Fantasies about hurtful actions, however, don't necessarily hurt anyone. Such fantasies may disgust or provoke us, but that isn't sufficient reason to outlaw them. For every instance of bizarre sexual behavior there are a million instances of bizarre sexual thoughts. For every case of actual pedophilia, there are thousands of people, mostly men, with pedophilic fantasies. While it might be true that the sexual abuse of children begins with a fantasy, the reverse is not the case.

Human beings use fantasies to express forbidden feelings and wishes, to master and overcome inhibitions and to creatively find comfort in a private arena that isn't subject to public judgment or sanction. We should put our efforts into apprehending, punishing or treating those people who are hurting children in practice, not in their imaginations.

Michael Bader is a psychologist and author of "Arousal: The Secret Logic of Sexual Fantasies."

Embracing Post-Traumatic Sex

We've been hearing a lot lately about so-called "terror sex" or "end-of-the-world" sex, a phenomenon in which some Americans are reportedly now feeling an increased sex drive in the wake of the Sept. 11 terrorist attacks. Following this country's recent catastrophe, the story goes, strangers are reconnecting with a renewed sexual intensity. Reporters, for their part, are alternately speculating that "terror sex" is an attempt to triumph over death, or that we have a biologically programmed human need to propagate the species in the face of threats to our survival, or that fear and arousal are somehow intrinsically linked, or that sex is simply the means by which we re-establish meaning in the face of the unknown.

Of course, the problem with these explanations is that they don't fit with the clinical experience of a psychologist such as myself at all. In the 20 years that I've been practicing psychotherapy and psychoanalysis, I've treated many people who have lived through catastrophes, from survivors of violent crimes, to earthquake survivors, to people who have fled from terrorism in their homelands. On the occasions when these patients do report a parallel increase in sexual intensity, their primary issue isn't biological or existential. Rather, it is about safety. At the deepest level of our psyches, the real reason some of us get turned on by disasters is because disasters make us unconsciously feel safe to be sexual.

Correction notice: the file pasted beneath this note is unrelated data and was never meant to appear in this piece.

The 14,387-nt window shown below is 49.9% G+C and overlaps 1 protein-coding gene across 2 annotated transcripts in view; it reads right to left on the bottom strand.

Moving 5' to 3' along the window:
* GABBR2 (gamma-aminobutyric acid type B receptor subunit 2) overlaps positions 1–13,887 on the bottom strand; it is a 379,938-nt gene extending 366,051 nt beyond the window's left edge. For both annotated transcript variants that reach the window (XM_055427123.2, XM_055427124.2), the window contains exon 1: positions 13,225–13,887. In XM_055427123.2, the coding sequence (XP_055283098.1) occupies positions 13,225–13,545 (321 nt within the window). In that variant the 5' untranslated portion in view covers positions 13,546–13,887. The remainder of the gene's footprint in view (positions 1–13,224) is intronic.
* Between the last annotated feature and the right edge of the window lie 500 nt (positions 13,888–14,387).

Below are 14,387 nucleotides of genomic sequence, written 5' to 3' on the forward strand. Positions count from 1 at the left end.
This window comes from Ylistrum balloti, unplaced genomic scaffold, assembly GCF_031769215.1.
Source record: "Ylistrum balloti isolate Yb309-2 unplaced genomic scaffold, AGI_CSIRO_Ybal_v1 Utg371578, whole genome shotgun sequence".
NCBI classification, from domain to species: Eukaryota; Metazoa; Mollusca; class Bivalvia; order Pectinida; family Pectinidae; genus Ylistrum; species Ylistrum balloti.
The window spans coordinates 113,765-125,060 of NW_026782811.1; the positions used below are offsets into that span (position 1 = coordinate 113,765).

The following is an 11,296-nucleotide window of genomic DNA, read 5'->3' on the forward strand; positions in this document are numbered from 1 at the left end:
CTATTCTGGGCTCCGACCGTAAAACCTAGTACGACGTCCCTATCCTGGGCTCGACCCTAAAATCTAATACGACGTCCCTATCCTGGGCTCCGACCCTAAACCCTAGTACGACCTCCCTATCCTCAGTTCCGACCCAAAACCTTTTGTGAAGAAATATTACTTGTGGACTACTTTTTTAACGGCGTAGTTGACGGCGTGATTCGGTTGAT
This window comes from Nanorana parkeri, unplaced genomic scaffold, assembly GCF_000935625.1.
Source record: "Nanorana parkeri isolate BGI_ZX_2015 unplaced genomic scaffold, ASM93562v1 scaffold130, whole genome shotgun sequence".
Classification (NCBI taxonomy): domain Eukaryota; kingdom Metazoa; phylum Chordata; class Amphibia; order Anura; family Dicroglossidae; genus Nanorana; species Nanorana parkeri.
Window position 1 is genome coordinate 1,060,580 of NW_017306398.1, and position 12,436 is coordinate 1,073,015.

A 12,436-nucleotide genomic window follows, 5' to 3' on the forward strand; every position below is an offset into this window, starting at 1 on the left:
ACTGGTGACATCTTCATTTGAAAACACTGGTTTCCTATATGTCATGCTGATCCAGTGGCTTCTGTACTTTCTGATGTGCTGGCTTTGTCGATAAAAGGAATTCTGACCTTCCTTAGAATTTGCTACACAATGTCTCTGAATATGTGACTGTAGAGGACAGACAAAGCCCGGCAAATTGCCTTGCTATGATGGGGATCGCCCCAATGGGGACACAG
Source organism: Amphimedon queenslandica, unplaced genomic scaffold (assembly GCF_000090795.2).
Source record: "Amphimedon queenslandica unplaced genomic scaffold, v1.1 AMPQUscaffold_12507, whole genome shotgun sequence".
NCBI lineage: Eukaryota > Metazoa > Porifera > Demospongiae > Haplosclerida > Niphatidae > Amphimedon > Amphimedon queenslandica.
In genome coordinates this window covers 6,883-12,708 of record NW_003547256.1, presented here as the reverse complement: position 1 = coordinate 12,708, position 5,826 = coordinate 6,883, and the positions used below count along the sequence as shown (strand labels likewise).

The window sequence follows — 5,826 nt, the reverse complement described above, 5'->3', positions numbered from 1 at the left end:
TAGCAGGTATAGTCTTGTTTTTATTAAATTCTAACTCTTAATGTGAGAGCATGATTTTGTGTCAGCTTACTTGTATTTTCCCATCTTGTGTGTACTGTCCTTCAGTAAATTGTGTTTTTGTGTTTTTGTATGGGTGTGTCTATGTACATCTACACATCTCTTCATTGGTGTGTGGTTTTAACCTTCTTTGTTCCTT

In this, those who find themselves especially erotically excited after a tragedy are no different than the rest of us. The human psyche is wired such that sexual desire can only be experienced in a safe context. Safety doesn't only refer to the absence of external dangers, like terrorism, but freedom from internal dangers like guilt, worry, shame, rejection and helplessness. People can't get turned on if they're worried about hurting their partners or feel overly responsible for satisfying them, if they're guilty about being selfish or feel shame, depression or helplessness. As an example, one female patient of mine can only get aroused if she has sex in the dark because the darkness helps her unconsciously feel safe from feelings of shame. A male patient likes to be on the bottom during sex because the image of a strong woman dominating him reassures him against his fears of hurting women. And yet another patient is aroused by taking on the dominant role in the bedroom because it reverses chronic feelings of helplessness. It is only when we feel safe -- albeit momentarily -- from these dangers that we can become sexually aroused.

A patient once told me about an incident in which he and his wife were held up at gunpoint, but managed to escape. This man had struggled on and off his whole life with depression, and his relationship with his wife was secure but rather flat and tepid. That night of the mugging, however, he told me that he was a veritable sexual tiger. When they finally came home, not only was he not depressed, he felt strangely excited. His wife looked different to him, he said. He noticed her body and was aroused by it. "I jumped her," he told me. "She was into it too. We did it on the living room floor. I can't tell you how unusual it was. It was like I almost felt reborn and somehow sex was a part of it."

As we went on to discover, on a certain level, my patient felt that escaping the threat of serious injury or death gave him a reprieve from the self-hatred that lay at the core of his depression. On a symbolic level, surviving a danger felt like he was given permission to be alive, that Fate was saying that he didn't deserve to suffer or die. Momentarily freed of his guilt and self-hatred, he could feel safe enough to get sexually aroused. Often people in his position will believe the adrenaline rush of fear is what is arousing them. But, in all of these cases, what we find is that it is the very surviving of the danger that is so arousing -- not, in fact, the danger itself.